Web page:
There are often times where you may want to run a PowerShell script for SharePoint on a schedule – for example, a backup routine, report, or script to automate a process – just like the good old days of running a batch file in Task Scheduler. Well, things aren’t really that different these days either – yes, the scripting language may have changed, but Task Scheduler can still be used as before.
In this example, I am going to script the backup of a site collection and run it every night at 2:00AM. First, the script:
Add-PSSnapin Microsoft.SharePoint.PowerShell -erroraction SilentlyContinue
Backup-SPSite -Identity http://intranet.pacdomain2.local -Path C:\Install\Intranet.bak –Force
Although the script is quite simple, note the Add-PSSnapin command on the first line. We need this because we are going to run the script using the standard Windows PowerShell console application and not the SharePoint 2010 Management Shell that has the snap-in already loaded. The –erroraction switch is there to prevent any errors should the snap-in already be loaded through a profile on the server.
Save your script to a local drive on the server as a PS1 file.
Next, load Task Scheduler from Start > All Programs > Accessories > System Tools. The version I am using here ships with Windows Server 2008 R2, but the concepts should be the same on earlier releases.
To create a new scheduled task, click Create Task from the right-hand “Actions” panel. At a minimum, you should fill out the following information:
- Name of the task – e.g., Intranet Backup. A description is also useful, but not mandatory
- Ensure the user account running the task has the following permissions:
- Log on as a batch job rights in the User Rights Assignment section of the server Local Security Policy. These rights could be set on the server itself or by Group Policy if managed from Active Directory – see http://technet.microsoft.com/en-us/library/dd277404.aspx for details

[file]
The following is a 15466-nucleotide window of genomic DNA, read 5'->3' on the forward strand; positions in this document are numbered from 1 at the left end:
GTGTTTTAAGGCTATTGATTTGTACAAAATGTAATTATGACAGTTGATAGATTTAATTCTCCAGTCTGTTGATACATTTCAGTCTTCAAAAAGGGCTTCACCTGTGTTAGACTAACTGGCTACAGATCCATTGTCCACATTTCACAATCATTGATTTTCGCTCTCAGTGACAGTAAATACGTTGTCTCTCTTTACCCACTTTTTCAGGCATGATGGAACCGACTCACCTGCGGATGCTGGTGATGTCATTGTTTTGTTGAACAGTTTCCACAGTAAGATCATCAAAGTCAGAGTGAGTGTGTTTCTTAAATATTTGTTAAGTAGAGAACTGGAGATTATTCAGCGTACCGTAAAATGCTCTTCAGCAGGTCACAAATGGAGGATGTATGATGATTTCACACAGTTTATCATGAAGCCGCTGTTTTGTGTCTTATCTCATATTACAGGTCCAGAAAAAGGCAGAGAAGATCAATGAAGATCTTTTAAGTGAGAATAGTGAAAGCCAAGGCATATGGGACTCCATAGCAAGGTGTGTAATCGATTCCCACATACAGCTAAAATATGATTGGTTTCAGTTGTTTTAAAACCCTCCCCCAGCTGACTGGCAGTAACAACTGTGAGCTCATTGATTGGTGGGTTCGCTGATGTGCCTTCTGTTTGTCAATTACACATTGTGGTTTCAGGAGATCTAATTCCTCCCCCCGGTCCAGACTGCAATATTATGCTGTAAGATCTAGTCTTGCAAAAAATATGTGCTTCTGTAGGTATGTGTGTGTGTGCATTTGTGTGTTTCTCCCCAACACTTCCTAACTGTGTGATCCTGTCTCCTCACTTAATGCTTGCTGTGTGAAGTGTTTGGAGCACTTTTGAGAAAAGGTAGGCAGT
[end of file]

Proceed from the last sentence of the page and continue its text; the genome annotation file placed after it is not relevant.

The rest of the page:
- Permissions to use PowerShell on the SharePoint farm. You can add these for a new user by running Add-SPShellAdmin –UserName domain\username in the SharePoint 2010 Management Shell console as a current administrator – see http://technet.microsoft.com/en-us/library/ff607596.aspx for details
- Permissions to be able to perform the script operation in SharePoint. For example, for the site collection backup in this example, the account used in the scheduled task required:
- dbo access in SQL to the database hosting the site collection
- Membership of the local Administrators group on the server – you may be able to experiment with fewer permissions than this, but this was required on my development server, which is also a domain controller
- Select Run whether the user is logged in or not and tick the Do not store password checkbox
- For certain operations, you may also need to enable the Run with highest privileges option. As this should only be enabled when necessary, I would recommend testing the script from Task Scheduler with the option disabled and only enable if the script does not work without it
Click New and add your schedule, as required. In the example below I am going for daily at 2:00AM
Click New. Ensure the action is set to Start a program and type Powershell.exe in the “Program/Script” box. In the “Add arguments (optional)” box, type &'c:\scripts\script.ps1' replacing the path and name with the details for your script. Wrapping the file path and name in single quotation marks allows you to specify spaces in the text.
When you click OK to confirm task creation, you will be prompted to enter the password for the account you selected to run the script. Enter the password and click OK.
You should now see your script in the Task Scheduler Library (if not, click Refresh in the right-hand panel). To test the script, highlight it in the console and click Run from the right-hand panel.
Check that the changes required are performed (for this example it was checking to ensure the backup file was being created in the folder when the task ran) and leave it to run on the schedule. Don’t forget to perform regular checks in the future to test the script continues to run as expected.